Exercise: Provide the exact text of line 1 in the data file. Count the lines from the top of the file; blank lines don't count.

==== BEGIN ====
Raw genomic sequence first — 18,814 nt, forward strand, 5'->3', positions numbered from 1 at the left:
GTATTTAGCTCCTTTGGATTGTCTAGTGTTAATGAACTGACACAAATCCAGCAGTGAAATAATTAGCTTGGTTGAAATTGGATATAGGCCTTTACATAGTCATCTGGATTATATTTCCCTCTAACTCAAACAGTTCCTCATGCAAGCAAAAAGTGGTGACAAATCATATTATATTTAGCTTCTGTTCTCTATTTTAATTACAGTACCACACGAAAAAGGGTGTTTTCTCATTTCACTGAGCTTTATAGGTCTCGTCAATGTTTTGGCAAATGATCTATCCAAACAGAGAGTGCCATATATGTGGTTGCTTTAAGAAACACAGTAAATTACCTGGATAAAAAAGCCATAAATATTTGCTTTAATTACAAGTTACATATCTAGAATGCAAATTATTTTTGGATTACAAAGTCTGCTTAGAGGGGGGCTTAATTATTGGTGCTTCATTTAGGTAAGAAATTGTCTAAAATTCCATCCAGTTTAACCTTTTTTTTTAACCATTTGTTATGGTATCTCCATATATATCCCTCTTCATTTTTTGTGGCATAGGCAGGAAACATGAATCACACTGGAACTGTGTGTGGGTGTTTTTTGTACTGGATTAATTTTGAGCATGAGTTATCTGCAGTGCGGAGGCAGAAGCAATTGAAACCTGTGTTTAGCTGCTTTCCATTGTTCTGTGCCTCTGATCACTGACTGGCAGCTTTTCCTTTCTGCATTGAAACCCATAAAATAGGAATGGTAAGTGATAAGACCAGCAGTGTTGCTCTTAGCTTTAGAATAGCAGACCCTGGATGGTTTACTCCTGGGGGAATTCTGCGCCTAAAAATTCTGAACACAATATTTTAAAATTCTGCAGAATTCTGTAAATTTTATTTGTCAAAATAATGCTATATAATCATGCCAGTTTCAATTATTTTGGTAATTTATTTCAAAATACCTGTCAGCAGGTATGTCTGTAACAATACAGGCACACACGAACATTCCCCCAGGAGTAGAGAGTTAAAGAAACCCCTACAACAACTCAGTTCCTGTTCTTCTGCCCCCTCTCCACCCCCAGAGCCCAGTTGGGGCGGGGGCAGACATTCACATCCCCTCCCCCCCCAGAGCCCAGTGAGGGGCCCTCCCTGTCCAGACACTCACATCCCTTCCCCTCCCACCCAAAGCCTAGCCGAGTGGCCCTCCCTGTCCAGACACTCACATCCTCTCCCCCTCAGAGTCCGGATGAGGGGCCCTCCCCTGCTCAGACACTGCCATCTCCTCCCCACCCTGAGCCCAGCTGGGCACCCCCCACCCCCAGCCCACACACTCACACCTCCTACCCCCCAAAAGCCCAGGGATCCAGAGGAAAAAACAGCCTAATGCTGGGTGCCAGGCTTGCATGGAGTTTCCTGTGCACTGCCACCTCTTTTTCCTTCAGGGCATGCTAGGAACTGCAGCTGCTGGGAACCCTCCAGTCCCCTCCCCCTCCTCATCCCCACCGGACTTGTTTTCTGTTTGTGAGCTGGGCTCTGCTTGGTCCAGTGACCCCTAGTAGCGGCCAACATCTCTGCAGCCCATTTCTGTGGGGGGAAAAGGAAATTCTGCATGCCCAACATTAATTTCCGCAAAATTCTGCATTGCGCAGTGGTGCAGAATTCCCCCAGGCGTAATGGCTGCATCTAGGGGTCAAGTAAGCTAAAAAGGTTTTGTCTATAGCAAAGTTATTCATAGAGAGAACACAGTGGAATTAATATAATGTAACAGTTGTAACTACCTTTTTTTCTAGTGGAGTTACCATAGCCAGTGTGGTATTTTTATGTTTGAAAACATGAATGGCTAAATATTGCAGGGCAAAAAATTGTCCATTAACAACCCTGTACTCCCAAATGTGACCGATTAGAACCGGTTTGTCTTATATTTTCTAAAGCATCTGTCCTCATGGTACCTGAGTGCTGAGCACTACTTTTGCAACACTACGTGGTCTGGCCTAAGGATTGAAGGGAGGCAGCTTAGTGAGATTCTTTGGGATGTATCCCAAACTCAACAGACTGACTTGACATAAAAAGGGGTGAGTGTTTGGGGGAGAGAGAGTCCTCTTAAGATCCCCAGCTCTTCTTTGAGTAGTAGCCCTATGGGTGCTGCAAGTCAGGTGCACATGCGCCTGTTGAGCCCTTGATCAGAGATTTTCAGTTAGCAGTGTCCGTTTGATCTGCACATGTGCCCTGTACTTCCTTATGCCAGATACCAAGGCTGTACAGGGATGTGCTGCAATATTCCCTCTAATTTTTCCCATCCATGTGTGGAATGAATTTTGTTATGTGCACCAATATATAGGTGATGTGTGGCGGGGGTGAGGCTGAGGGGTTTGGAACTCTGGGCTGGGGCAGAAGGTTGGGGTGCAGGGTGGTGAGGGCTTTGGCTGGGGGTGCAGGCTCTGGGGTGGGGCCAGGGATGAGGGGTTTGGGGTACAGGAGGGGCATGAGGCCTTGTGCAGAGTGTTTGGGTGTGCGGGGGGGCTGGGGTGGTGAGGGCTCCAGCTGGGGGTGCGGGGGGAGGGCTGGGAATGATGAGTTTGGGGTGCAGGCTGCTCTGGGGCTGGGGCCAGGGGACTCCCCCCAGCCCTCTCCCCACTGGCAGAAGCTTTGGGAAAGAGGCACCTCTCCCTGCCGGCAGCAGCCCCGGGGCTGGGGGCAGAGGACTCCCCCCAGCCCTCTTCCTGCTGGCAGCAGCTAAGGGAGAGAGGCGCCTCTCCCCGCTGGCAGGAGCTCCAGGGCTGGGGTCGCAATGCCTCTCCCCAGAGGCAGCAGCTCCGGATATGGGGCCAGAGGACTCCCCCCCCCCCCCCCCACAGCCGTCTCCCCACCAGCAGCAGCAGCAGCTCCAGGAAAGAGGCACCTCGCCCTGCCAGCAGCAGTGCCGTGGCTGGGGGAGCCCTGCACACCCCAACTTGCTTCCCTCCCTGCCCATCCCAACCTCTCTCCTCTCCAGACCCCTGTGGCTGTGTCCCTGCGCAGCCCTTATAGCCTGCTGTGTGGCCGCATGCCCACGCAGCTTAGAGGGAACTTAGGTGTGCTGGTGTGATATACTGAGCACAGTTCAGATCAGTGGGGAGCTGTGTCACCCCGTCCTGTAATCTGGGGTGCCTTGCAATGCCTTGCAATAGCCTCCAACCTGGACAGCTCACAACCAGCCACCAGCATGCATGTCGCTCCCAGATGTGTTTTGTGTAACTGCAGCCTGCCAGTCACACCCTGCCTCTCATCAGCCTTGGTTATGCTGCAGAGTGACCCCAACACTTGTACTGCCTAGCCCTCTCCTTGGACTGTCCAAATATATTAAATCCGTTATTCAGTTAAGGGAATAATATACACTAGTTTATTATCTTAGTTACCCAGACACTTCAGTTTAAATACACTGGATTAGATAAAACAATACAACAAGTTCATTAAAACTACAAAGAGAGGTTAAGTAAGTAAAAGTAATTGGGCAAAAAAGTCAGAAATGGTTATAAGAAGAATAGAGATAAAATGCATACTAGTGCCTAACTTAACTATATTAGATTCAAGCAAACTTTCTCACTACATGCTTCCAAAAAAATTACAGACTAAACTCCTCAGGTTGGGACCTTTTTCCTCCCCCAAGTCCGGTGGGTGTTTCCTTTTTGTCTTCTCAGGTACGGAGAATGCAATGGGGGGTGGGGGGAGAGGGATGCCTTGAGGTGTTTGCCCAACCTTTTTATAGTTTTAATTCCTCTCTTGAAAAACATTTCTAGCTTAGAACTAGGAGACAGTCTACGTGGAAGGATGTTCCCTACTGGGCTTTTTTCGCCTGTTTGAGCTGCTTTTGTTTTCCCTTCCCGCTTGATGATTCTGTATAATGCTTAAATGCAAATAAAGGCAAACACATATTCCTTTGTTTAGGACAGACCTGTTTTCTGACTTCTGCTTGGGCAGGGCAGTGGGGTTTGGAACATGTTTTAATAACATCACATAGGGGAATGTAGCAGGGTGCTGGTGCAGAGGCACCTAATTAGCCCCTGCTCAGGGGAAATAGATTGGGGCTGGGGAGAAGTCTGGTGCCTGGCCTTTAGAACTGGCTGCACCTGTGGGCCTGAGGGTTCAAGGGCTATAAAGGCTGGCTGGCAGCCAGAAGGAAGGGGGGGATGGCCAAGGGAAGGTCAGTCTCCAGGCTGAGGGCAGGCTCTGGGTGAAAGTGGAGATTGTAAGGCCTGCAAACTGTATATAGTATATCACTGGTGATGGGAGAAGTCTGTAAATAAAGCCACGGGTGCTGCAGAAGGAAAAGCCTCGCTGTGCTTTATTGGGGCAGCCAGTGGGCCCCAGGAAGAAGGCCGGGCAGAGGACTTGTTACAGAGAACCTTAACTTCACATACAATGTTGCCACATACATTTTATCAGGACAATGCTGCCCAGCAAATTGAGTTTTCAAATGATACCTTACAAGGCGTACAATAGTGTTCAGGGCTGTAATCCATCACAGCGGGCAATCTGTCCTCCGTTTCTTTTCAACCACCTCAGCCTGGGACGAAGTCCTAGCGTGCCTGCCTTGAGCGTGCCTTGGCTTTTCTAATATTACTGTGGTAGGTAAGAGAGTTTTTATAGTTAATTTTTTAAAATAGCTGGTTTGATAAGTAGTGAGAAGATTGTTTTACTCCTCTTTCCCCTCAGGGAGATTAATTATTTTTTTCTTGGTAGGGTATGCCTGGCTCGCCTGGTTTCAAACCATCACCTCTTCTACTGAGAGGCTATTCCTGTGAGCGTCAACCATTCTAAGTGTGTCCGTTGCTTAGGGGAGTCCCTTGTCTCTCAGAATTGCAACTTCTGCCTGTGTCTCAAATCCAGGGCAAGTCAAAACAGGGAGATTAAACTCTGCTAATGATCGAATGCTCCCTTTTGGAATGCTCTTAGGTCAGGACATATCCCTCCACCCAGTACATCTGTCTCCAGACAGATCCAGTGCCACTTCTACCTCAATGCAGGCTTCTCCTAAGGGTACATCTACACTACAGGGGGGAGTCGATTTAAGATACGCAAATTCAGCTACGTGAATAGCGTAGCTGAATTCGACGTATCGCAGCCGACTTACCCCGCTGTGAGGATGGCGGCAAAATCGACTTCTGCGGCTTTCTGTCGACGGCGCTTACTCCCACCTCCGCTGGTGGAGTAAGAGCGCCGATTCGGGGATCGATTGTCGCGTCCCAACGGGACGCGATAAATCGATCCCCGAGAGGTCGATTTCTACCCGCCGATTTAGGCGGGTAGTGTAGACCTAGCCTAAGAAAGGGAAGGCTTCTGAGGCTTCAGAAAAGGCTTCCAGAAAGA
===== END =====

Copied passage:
Raw genomic sequence first — 18,814 nt, forward strand, 5'->3', positions numbered from 1 at the left: